According to evidence presented to the Zimbabwe Human Rights Commission policy brief, while mining is a key economic sector in Zimbabwe, the “negative effects it has in communities and the resultant violation of human rights is always underplayed”.

In a project sponsored by Oxfam, the ZHRC has identified three important aspects highlighting the effects of mining in Shurugwi including failure by mining companies to implement their corporate social responsibilities, environmental degradation and the distress and human rights violation caused to communities of place.

“The research revealed that large companies exploiting mineral resources in Shurugwi are making minimal efforts to plough back into communities. This is largely attributed to lack of a legal framework that obligates mining companies to practice corporate social responsibility in Zimbabwe.”

It was noted that there was massive environmental degradation especially by Zimasco’s tributaries for chrome mining, artisanal and small scale gold miners.

“The trend in Shurugwi is that disused open shafts and pits are left unrehabilitated. This is largely ascribed to lack of constant monitoring by the Environmental Management Agency due to limited resources. As a result there is unabated loss of lives (human and livestock), land degradation, air pollution, siltation and pollutionoisoning of rivers and streams.”

Communities hosting mining companies and employees, it was noted, were experiencing untold suffering from mining companies.

“Violations of human rights include labour rights, environmental, economic, social and cultural rights. The socialising of costs is evident through forced evictions and relocations of communities from their traditional homelands without prior informed consent to pave way for mining activities. This has led to communities suffering from loss of agricultural and grazing land thereby affecting their food security and sources of income.”

Zimasco (Pvt) Ltd spokesperson Ms Clara Sadomba while acknowledging the human rights aocacy role played by the ZHRC said the initiative was heavily biased against Zimasco and dwelt on largely false, unsubstantiated allegations. She said the ZHRC had interviewed people who do not have tribute agreements with Zimasco and solicited their views on the relationship between Zimasco and its tributors.

“The result is that there was no balanced and fair representation of facts as they relate to the accusations,” she said.

Ms Sadomba also confirmed that two dead bodies had been recovered from the pits belonging to Zimasco in the Mapanzure area but the pit where the body was found had a proper ramp (slope) leading into it which animals used to walk in drink water.

“Zimasco management visited the bereaved family to convey condolences in keeping with our tradition and also met with the chief of the area. Police investigations including post-mortem results could not link the cause of death to drowning.”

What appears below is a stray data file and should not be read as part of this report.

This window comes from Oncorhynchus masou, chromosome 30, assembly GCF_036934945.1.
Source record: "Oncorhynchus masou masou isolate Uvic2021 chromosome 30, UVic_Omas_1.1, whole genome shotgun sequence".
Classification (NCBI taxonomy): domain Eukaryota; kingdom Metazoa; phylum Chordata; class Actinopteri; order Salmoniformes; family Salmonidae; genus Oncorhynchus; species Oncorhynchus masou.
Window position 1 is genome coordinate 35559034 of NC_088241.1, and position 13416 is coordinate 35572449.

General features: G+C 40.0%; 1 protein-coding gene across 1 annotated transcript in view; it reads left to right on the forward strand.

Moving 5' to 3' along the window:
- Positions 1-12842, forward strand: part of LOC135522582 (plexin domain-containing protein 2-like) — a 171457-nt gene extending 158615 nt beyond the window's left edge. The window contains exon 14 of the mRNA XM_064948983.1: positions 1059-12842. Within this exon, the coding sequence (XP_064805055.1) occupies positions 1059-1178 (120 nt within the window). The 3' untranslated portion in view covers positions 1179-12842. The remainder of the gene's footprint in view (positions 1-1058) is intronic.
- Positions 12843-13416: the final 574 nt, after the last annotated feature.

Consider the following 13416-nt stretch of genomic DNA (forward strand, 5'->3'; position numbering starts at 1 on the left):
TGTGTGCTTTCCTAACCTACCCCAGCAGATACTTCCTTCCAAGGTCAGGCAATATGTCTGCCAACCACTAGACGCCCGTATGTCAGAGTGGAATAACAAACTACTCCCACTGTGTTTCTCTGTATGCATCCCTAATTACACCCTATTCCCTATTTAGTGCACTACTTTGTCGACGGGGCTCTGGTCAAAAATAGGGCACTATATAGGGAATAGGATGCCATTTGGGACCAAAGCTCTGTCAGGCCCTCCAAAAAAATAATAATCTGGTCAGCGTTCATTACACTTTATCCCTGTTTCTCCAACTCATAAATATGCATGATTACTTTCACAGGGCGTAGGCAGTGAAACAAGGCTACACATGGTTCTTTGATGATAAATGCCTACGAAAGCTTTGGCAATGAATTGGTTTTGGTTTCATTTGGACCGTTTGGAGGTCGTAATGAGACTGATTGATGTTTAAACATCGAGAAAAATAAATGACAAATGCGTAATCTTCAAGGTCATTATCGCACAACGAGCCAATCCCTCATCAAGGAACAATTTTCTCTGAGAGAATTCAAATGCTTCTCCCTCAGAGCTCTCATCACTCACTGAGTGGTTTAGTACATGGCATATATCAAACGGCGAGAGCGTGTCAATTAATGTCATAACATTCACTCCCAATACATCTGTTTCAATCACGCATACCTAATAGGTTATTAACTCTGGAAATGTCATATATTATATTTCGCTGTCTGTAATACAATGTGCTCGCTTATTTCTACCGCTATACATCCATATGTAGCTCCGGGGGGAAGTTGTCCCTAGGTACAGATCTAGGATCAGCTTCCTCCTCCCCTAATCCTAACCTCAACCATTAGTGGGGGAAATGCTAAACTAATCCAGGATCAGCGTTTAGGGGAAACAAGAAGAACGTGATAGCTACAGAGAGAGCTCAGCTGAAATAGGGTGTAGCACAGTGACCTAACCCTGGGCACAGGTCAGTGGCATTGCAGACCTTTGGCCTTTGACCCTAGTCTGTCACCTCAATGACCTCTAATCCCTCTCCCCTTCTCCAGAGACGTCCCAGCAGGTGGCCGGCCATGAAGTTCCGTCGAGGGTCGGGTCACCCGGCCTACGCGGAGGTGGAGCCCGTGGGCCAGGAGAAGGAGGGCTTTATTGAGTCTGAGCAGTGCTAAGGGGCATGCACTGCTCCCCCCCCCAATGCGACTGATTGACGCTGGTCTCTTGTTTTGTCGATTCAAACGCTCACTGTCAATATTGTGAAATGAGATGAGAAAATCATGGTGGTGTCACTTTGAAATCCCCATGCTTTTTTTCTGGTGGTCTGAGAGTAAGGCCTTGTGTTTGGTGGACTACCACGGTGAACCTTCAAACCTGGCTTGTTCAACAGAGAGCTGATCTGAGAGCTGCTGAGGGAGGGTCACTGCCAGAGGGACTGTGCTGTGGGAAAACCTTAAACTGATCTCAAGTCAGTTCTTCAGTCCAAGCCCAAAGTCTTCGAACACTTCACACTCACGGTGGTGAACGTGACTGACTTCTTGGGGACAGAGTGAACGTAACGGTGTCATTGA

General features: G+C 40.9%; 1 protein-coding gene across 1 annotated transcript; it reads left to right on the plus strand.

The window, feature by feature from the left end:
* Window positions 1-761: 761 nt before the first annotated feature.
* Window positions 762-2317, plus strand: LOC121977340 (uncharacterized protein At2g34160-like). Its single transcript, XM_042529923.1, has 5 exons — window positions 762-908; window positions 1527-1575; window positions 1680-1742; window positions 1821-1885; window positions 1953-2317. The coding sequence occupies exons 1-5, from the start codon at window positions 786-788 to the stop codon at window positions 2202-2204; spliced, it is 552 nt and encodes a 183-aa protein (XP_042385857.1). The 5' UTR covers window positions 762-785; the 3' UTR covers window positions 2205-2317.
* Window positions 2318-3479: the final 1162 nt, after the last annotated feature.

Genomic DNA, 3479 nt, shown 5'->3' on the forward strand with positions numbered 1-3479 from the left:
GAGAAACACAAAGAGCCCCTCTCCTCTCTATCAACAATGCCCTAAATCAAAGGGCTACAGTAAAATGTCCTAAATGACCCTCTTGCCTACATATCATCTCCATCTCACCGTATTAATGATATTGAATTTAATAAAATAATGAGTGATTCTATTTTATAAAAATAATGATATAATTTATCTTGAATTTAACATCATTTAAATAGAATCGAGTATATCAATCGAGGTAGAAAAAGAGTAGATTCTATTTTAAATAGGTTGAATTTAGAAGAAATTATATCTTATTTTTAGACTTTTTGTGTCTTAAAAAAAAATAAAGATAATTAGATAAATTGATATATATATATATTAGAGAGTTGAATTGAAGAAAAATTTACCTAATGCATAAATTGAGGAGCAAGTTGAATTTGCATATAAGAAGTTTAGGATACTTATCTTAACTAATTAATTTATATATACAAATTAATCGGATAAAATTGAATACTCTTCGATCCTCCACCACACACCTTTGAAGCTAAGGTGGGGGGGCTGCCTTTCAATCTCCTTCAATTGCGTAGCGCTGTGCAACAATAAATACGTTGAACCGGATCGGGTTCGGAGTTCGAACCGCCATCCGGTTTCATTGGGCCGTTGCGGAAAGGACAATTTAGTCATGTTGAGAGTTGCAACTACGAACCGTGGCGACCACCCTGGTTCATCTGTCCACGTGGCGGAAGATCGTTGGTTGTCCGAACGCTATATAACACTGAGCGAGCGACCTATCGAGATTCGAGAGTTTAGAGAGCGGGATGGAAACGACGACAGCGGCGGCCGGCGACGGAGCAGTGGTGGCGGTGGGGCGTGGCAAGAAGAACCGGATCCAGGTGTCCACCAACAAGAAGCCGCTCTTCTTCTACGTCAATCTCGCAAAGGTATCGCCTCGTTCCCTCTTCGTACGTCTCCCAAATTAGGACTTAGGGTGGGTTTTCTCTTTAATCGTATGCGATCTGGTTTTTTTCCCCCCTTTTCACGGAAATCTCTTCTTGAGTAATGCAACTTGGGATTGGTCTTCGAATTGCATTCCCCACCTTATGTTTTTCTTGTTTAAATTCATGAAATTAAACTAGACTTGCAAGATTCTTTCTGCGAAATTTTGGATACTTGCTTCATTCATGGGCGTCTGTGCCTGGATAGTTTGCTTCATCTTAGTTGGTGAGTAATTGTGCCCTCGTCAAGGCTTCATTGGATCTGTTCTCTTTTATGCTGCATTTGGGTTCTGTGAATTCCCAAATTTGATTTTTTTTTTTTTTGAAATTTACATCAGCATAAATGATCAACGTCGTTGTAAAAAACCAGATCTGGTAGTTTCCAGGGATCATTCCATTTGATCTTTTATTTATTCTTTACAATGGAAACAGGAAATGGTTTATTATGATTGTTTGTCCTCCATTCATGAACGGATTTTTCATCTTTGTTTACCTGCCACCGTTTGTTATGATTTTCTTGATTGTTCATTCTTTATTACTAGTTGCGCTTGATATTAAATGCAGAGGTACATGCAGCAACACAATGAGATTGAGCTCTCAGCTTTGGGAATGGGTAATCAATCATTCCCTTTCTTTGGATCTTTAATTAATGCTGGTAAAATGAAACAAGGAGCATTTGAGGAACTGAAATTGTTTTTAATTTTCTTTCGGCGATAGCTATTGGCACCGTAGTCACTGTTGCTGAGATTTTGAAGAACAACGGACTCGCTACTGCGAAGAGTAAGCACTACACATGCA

Ms Sadomba said the Zimasco shafts in the Shurugwi were protected by fencing, plugging of openings and posting of security personnel on active shafts 24 hours. She said not all open pits on the area belong to Zimasco adding that before accusations are levelled it is important to verify who owns that pit.

Ms Sadomba said Zimasco had submitted a comprehensive action plan on how it will handle rehabilitation of the pits to EMA. She refuted claims that the company does not collect levies from tributors for rehabilitation but the ore purchase price for mechanised open pit miners included compensation for rehabilitation.

“We believe that as responsible citizens and corporates, we have a duty to provide the authorities with accurate information to enable decision-making that will help the nation to move forward progressively in crafting policies that govern the nation.”

The International Council on Mining and Metals’ Principle 3 entails mining companies to “uphold fundamental human rights and respect cultures, customs and values in dealings with employees and others who are affected by our activities”.

The ZHRC, however, observed that environmental policies among Governmental agencies and departments are fragmented and the lack of co-ordination undermines protection of the environment.

“Resource constraints in relevant departments affect their capacity to implement environmental and mining laws and policies while there is no legal framework to govern corporate social responsibilities.”

Other challenges include lack of capacity to monitor and audit the implementation of Environmental Impact Assessment and enforcing consequences of non-compliance and lack of a responsible Government department for rehabilitating disused sites. Lack of regulatory framework governing artisanal and small-scale miners’ activities, water contamination, loss of livelihoods for communal farmers, loss of lives and livestock in unprotected openings, unsecured mine dumps, pits and shafts, environmental degradation and lack of fair and adequate compensation for victims and displaced families are also some of the problems faced.

The ZHRC, however, recommends the legislation of corporate social responsibility in accordance with the international and regional law frameworks, regulating and decriminalising of the operations of artisanal miner, training of artisanal and small-scale miners to ensure that their activities minimise environmental degradation and fair and equitable compensation for communities.

Ms Sadomba said Zimasco has since rehabilitated the pits and is continuing with the exercise to rehabilitate any other areas.

Source : The Herald